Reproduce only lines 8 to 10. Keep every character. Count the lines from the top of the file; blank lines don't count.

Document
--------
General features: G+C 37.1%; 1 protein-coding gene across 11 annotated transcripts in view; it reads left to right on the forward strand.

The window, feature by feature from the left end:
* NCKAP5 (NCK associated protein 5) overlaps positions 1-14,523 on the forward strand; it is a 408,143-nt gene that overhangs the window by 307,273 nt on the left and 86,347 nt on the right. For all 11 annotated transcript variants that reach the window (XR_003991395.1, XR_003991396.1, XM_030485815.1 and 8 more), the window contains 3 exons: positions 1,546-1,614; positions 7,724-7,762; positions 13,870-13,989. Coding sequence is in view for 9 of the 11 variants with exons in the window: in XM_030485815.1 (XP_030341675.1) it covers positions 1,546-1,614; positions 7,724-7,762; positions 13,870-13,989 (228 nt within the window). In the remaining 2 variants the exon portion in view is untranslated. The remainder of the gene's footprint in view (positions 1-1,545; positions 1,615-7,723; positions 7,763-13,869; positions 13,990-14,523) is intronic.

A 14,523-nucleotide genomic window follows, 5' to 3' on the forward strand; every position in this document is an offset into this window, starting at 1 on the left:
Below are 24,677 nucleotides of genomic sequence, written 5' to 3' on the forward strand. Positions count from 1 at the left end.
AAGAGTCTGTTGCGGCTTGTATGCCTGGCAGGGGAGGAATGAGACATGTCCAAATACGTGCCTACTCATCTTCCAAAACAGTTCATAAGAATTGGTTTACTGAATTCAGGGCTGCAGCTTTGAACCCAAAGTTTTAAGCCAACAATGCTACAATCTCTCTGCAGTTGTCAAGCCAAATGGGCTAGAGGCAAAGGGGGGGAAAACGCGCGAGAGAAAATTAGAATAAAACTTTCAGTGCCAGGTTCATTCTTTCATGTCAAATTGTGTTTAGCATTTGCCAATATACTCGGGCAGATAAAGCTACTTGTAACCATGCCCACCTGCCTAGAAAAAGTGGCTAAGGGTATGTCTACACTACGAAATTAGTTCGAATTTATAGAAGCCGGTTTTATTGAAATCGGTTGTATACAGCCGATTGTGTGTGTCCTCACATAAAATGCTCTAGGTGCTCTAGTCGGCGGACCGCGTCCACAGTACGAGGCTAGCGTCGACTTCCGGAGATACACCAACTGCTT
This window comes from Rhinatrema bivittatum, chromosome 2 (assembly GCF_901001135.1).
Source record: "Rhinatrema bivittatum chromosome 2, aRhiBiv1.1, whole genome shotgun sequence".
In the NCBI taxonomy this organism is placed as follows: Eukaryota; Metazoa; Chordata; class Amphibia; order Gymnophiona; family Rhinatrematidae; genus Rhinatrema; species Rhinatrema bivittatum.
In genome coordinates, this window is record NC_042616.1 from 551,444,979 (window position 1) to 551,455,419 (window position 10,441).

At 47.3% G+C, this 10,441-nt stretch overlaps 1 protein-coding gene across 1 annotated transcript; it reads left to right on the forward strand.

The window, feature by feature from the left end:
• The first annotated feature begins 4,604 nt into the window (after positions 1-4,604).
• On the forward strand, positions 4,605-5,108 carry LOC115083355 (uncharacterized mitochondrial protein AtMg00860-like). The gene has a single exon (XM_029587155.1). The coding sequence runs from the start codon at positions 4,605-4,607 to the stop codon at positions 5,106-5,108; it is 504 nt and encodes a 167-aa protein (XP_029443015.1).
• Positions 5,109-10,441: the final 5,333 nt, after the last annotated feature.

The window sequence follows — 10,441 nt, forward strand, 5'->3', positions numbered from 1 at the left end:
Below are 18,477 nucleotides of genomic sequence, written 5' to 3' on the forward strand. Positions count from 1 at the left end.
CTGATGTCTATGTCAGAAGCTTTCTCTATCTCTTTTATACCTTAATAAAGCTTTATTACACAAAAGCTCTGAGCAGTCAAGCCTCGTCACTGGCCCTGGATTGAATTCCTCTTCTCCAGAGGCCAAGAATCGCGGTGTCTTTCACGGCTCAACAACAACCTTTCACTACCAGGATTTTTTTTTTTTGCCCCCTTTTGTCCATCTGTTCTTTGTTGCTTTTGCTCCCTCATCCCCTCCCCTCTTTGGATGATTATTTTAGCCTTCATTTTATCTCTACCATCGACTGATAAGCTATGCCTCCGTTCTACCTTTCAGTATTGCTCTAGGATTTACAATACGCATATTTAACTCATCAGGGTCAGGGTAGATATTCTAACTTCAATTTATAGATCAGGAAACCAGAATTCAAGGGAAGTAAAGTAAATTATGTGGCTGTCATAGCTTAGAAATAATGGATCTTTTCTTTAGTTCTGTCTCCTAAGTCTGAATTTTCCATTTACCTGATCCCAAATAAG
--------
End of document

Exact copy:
Source record: "Rhinatrema bivittatum chromosome 2, aRhiBiv1.1, whole genome shotgun sequence".
In the NCBI taxonomy this organism is placed as follows: Eukaryota; Metazoa; Chordata; class Amphibia; order Gymnophiona; family Rhinatrematidae; genus Rhinatrema; species Rhinatrema bivittatum.
In genome coordinates, this window is record NC_042616.1 from 551,444,979 (window position 1) to 551,455,419 (window position 10,441).